When Lily Schmitt started to look for colleges, she cast a wide net and considered a number of schools. Some of them were close to home, some would have provided more of an adventure away from home. Some were big schools and some were on the smaller side of the spectrum.
In the end, the recent Emmaus High School graduate found her perfect fit at Dickinson College in Carlisle.
As the Lehigh Valley looks to move further away from the slumber imposed by COVID-19, a week-long version of a high school baseball season could take place before summer comes to an end. Area coaches and athletic directors have put together a plan for a high school baseball tournament that would be played in early August. The tournament would have 32 teams from local schools placed into eight pools of four teams each, with teams guaranteed of playing at least three games.
When Jude Negron started looking at colleges, in addition to getting a good education, he had two items on his checklist. The first was to have a good baseball program and the second was that the school was close to home. The first option was so that he could extend his baseball career and be in a strong athletic environment like he was with the Emmaus baseball team.
As for proximity, Negron knew he wanted to be close so friends and family could see him play and he could make it home for some weekend fun with his family and friends.
As a freshman, Andrew Gaines had the experience of winning a District 11 championship with the Emmaus soccer team. His goal was to win another, and to have an even larger role in helping his team to the title.
The team came close in each of the next two seasons but ultimately fell to first Parkland and then Freedom in the district finals. As a senior though, Gaines and the team broke through, beating Whitehall 1-0 in overtime to have gold medals hung around their necks.
Wyatt Henseler has known for a long time that he wanted to extend his high school baseball career to the Division 1 college level. He’s also known that going to a Division 1 school for baseball alone wasn’t part of the plan.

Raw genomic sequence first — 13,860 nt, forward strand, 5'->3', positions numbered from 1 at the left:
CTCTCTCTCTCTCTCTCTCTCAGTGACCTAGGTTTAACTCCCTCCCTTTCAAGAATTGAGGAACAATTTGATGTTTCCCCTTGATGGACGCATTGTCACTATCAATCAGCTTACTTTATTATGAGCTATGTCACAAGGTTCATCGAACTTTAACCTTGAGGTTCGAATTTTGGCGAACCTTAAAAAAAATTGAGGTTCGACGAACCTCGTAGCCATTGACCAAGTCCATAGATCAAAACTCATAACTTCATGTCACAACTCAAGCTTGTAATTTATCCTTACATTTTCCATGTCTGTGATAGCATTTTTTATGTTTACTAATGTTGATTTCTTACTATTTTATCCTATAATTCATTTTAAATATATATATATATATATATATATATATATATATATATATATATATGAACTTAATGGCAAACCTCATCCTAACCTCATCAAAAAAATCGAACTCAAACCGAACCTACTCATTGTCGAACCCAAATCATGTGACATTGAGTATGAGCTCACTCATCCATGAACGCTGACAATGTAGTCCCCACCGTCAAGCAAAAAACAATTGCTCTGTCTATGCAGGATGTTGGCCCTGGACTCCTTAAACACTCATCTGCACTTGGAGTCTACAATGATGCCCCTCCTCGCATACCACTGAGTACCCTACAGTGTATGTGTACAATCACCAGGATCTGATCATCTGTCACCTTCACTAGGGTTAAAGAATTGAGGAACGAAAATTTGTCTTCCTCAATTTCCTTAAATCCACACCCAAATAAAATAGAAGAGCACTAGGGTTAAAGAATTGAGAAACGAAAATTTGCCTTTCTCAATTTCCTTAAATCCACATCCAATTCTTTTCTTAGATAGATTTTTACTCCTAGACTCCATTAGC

The school had to have a great academic curriculum to give him something more than just four more years of baseball. In addition to those needs, Henseler wanted a school that was relatively close to home so he could continue to spend time with his family.
In the early 1970s, Steve Ramer was on the Emmaus High School baseball team dreaming of going further with his baseball career. Ramer was good enough to catch the eye of scouts, including some from his beloved Pittsburgh Pirates and from the Philadelphia Phillies.
The Pirates were interested in Ramer, but he was still in high school and not allowed to be signed. The Phillies caught him after high school and signed him to a minor league contract that saw him start his career with the Pulaski Phillies in 1974, where Ramer hit .369 in his first season.
If things would have played out the way Matt Madigan envisioned his senior baseball season, the Emmaus Hornets would be playing in the EPC playoffs this week after what figured to be a good season for the team. They would have been looking for a league crown and momentum to take into the District 11 playoffs and then into states.
Instead, he’s finishing up classes for his senior year online and might not step onto a baseball field for a competitive game until next season at Moravian College.
For John Ferris, the choice of a college was made a little easier by taking the advice of a friend. Cameron Brooks, who was a year ahead of Ferris at Emmaus High School, made the choice to attend Fairleigh Dickinson University in Madison, New Jersey.
Brooks’s head start in college allowed Ferris to get his thoughts on FDU and quickly close in on making a college choice.
Tatum Kresley was going to be a class of one on this year’s Emmaus varsity softball team.
Kresley, the only senior on the team’s roster, spent her first two varsity seasons playing for Bethlehem Catholic before transferring to Emmaus for her junior season so she could finish out her high school days with friends she grew up with.
Kresley quickly made her impact known when she broke the team record for hits in a season last year with 51 hits.
Last spring the Emmaus softball program put together its best season in some time. The Hornets reached the semifinals in both the East Penn Conference and District 11 playoffs. Graduation did take away five players, including Hannah Palinkas and Abby Bartels, their top pitcher and catcher, respectively. Even with those losses, the team was in a good position to improve on its 2019 season.